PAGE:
Goal: To simplify licence classes and modernise the approach to licensing

Under the Queensland Building and Construction Commission Act 1991 (QBCCAct) and the Plumbing and Drainage Act 2002 (PDA), the Queensland Building and Construction Commission (QBCC) may issue occupational and contractor licences.

There are currently four grades of licences and in excess of 88 licence classes, resulting in more than 200 types of licences that can be issued by the QBCC.

A contractor licence permits the licence holder to contract, or advertise to carry out, and to perform building work under the QBCC Act. However, if the scope of work for the licence includes work that requires an occupational licence to perform the work, the contractor is not authorised to perform the work without the relevant occupational licence. An occupational licence permits the holder to physically perform and supervise the work for which they are licensed, without being able to contract, or advertise to carry out building work. Currently, occupational licence classes only exist for plumbing and drainage work, fire protection work, gas fitting and termite management (chemical) work.

On 30 November 2012, the Transport, Housing and Local Government Committee’s Report No. 14 – Inquiry into the Operation and Performance of the Queensland Building Services (QBSA) 2012 – was tabled in Queensland Parliament. The Committee recommended an independent review of all existing licences to test for fitness for purpose, eligibility requirements, costs and benefits.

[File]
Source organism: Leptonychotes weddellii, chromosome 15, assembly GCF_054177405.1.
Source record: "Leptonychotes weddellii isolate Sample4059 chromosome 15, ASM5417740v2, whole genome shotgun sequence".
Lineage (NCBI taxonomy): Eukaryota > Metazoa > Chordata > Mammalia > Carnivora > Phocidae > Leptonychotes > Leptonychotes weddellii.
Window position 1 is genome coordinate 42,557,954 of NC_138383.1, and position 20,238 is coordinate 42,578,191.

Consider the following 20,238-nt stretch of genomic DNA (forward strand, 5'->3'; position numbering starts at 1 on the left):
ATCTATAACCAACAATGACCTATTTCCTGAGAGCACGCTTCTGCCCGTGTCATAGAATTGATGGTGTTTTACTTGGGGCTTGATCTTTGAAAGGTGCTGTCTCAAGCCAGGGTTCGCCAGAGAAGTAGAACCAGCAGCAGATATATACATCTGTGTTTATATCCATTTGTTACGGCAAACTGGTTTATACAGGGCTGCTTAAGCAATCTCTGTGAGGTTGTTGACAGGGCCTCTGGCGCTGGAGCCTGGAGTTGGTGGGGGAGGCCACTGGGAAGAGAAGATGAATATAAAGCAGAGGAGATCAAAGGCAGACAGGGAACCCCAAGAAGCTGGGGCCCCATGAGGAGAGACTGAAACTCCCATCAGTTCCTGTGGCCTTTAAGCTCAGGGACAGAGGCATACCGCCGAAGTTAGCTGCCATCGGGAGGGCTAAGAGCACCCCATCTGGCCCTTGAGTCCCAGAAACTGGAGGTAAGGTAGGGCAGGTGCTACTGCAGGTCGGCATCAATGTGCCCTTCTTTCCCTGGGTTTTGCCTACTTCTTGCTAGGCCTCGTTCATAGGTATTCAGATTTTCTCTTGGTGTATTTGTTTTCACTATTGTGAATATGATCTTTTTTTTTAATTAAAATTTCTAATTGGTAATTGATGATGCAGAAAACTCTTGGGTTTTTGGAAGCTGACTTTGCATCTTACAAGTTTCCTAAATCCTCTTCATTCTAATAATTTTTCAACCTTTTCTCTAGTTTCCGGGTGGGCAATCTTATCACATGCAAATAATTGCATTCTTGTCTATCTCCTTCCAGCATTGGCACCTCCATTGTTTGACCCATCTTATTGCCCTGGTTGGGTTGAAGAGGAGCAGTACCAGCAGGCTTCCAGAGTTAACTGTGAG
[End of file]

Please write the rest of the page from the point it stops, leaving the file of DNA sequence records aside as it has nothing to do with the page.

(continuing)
Since this time other issues have arisen in relation to the QBCC licensing. These include whether to regulate medical gas, or whether to create a mechanical services licence class. Also the Service Trades Council was established in mid-2016 and it needs to be determined whether its functions should be increased.

Targeted consultation with the major stakeholder groups took place in late 2015 and throughout 2016. The industry supports the review and is keen to see it progress.

Participants involved in consultation on Security of Payments raised the matter of continuing professional development. They were interested in assisting to design a program that expands the knowledge and skills of industry tradespeople. Feedback is invited from industry on suitable content for the introduction of continuing professional development during this consultation phase.

In late February 2017, follow up technical ‘deep dive’ sessions will be held to explore content for the continuing professional development program with industry representatives. Industry stakeholders have also questioned whether, in addition to the specific proposals mentioned in this discussion paper, a full review of the licensing system is required.


Proposals

Following industry consultation, the department is investigating improvements to simplify QBCC licences, modernise the present licensing framework, increase mobility of services across jurisdiction and cut costs for licensees and consumers.

A number of areas of the licensing framework could be reviewed such as:


  • the functions of the Service Trades Council and if these should be expanded to include allied trades, such as fire protection and mechanical services
  • increasing the monetary threshold for when a licence is required
  • increasing the monetary threshold for the Queensland Home Warranty Scheme
  • whether Type A gas work licensing functions should be transferred to the QBCC
  • whether a mechanical services licence should be introduced
  • the regulation of the supply of medical gas
  • licensing of energy assessors
  • licensing of plumbing and drainage apprentices
  • whether the provisional plumbing licence should be removed
  • consolidating the functions and powers of the QBCC
  • streamlining existing licensing and technical requirements to reflect modern industry practice
  • mobility of trade services through Automatic Mutual Recognition
  • designs for the introduction of a continuing professional development scheme.